Sunday, May 22, 2011

Castle Rock

I’ve handed in my senior thesis and there’s just a week and a half left of classes before finals period. Time feels to be going too fast. I’m excited for the summer (and for sweet climbing plans, details to come), but I’m going to try to savor these next few weeks as best I can.

To me, bouldering is really about savoring the good stuff. Topping out on a boulder problem feels good, but it’s not exactly on the same level as reaching a summit after weeks of masochism. Bouldering is about working particular hard moves and savoring the movements of climbing; it’s a little bit less about the goal than about the process.

On Saturday the Matts and I took a daytrip to our local classic bouldering scene, Castle Rock. Some of the formations here seem too good to be true—the honeycomb pockets in the sandstone, formed when water seeps through and dissolves mineral grains, make for perfect climbing holds. We went to a less-visited area that we hadn’t explored before—the Klinghoffer boulders. Here Matt I topped out on “Right Hand Man” (V7) while Matt II and I worked on the awesome "Klinghoffer Traverse" (V5).

A fun afternoon, it set the perfect pace of how I’d like to experience the rest of the quarter.

Thursday, May 5, 2011

Good Times in Big Sur

The 3:30 am wake-up call last Sunday morning was a bit jarring. But nerves mixed with excitement propelled me out of bed and my dad, Nick, and I got ready to catch the bus that took us to the starting line. We ate a small breakfast on the bus of granola, fruit, and chia seeds (recommended by the Tarahumara Indians in Christopher McDougall’s book, Born to Run. It’s a really fun read, and based on how the marathon went, the seeds may have actually worked).

We had to take the early bus because by the time we got to the expo the day before, where they passed out the tickets, that’s the one that still had space. The race didn’t actually start until 6:45, so we had some time to kill. Runners huddled along the sides of the buildings in an effort to get out of the breeze. We sat down and tried to keep warm. Around 4 am, my dad went out on a scoping mission—he came back a few minutes later, whispering, “Quick, come with me!”

He led us to the Safeway that had just opened its doors—hundreds of runners were pouring in the stay out of the cold. People lined the aisles: sitting and chatting, lightly stretching, inspecting the foods, reading the gossip magazines. The lucky ones got there early enough to occupy the few plastic yard chairs they had on display. I couldn’t stop laughing!

The time went faster than we thought it would, and soon we had to briskly walk over to the starting line. They had different corrals for different predicted finishing times. Although when I started training I had an idea that it would be cool to run Big Sur fast enough to qualify for the prestigious Boston marathon, I got busier and didn’t train as much as I would have liked to—I thought that I was going to be kind of slow. “What do you think, corral B?” my dad asked (corral B was fro 4:00 to 4:30 predicted finish). But, almost on a whim, I said, “no, let’s go for A instead!”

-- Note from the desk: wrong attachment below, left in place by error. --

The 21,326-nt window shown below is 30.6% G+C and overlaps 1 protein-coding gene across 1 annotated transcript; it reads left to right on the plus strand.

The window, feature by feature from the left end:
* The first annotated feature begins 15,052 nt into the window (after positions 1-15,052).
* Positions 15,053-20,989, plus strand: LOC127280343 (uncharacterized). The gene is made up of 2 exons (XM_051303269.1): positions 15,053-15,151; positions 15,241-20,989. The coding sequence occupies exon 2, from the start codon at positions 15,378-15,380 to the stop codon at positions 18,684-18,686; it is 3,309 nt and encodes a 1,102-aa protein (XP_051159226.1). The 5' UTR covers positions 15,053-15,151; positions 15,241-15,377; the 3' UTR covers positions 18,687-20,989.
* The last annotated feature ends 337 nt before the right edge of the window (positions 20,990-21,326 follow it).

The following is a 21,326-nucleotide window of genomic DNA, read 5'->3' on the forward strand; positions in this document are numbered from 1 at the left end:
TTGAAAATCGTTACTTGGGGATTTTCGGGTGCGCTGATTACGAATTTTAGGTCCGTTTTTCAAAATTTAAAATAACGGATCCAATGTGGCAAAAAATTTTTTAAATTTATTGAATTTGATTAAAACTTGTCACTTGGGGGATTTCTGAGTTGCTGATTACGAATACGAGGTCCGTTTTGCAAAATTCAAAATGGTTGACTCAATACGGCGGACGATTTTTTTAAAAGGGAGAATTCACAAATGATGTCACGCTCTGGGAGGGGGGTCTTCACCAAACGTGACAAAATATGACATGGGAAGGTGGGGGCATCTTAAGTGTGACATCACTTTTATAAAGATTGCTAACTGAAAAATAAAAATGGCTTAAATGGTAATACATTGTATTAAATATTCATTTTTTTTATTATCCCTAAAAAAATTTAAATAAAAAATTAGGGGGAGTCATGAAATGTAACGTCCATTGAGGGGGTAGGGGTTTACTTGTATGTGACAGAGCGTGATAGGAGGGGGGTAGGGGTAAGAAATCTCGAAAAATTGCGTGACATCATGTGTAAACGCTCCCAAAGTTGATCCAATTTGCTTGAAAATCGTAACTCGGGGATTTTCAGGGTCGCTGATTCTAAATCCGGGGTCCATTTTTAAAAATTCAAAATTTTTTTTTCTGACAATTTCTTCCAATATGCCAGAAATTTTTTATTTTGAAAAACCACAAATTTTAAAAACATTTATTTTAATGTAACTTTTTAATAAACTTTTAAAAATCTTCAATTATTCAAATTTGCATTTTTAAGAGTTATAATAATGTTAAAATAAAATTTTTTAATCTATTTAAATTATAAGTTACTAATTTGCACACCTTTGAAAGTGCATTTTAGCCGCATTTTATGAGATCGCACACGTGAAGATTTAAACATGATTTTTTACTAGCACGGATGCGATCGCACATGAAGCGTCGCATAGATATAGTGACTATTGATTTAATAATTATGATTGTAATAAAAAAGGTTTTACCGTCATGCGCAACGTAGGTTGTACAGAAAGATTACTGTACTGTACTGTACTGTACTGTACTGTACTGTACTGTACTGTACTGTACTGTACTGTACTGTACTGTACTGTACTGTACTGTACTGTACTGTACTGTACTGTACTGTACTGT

At that moment I set the goal to run it under four hours. I started out feeling great—there was so much excitement and energy coming off from the other runners. My dad split off after the first mile or two to go at his own pace, a little faster than Nick and I. But as we kept running I felt increasingly motivated by the views of the Pacific beside us and the crowds and musicians that cheered us on from the sidelines. Big Sur is notorious for being a difficult, hilly course. But, to me, the up-hills felt tough but doable, and they were totally worth it for the speed I picked up going back down them.

I kept on going, still feeling surprisingly good. I must admit that I’ve always been a little bit skeptical of those energy gels—they’re just so artificial. But I used them for the first time on this race, and they truly are amazing. As soon as I started to feel like I was lagging a bit, I just pulled another one out and it gave me an instant burst of energy. I had five or six over the course of the race.

Around mile ten I caught a glimpse of my dad ahead of me. I smiled and made it a goal to catch up with him. Luckily I was on a downhill section, so it didn’t take me too long. It was really fun to run with him. I kind of expected that he would pass me again, or at least that we would continue to run together, but he told me to go on if I was still feeling good. A part of me was worried that I was going to crash before the end, but I was still enjoying myself so I kept going at the ~8:11 pace I had been running.

The rest of the race went surprisingly fast. At mile 21 they handed out fresh strawberries that tasted sweeter than I thought a strawberry possibly could. Around mile 23 I started to slow down quite a bit, but I knew that I was so close, that it would almost be over. Approaching the finish I tried to sprint, but my muscles spasmed and cramped up, so I couldn’t go as fast as I wanted to. I crossed the finish line at 3:38:15, beating the Boston qualifying time for my age group/sex by two minutes! I finished 4th out of the 71 other women in my age group, with an average pace of 8:20 minutes/mile.

It was a really great run, and I’m so glad that my dad came up to run it, too, after having run the Boston marathon only two weeks before. A fun weekend!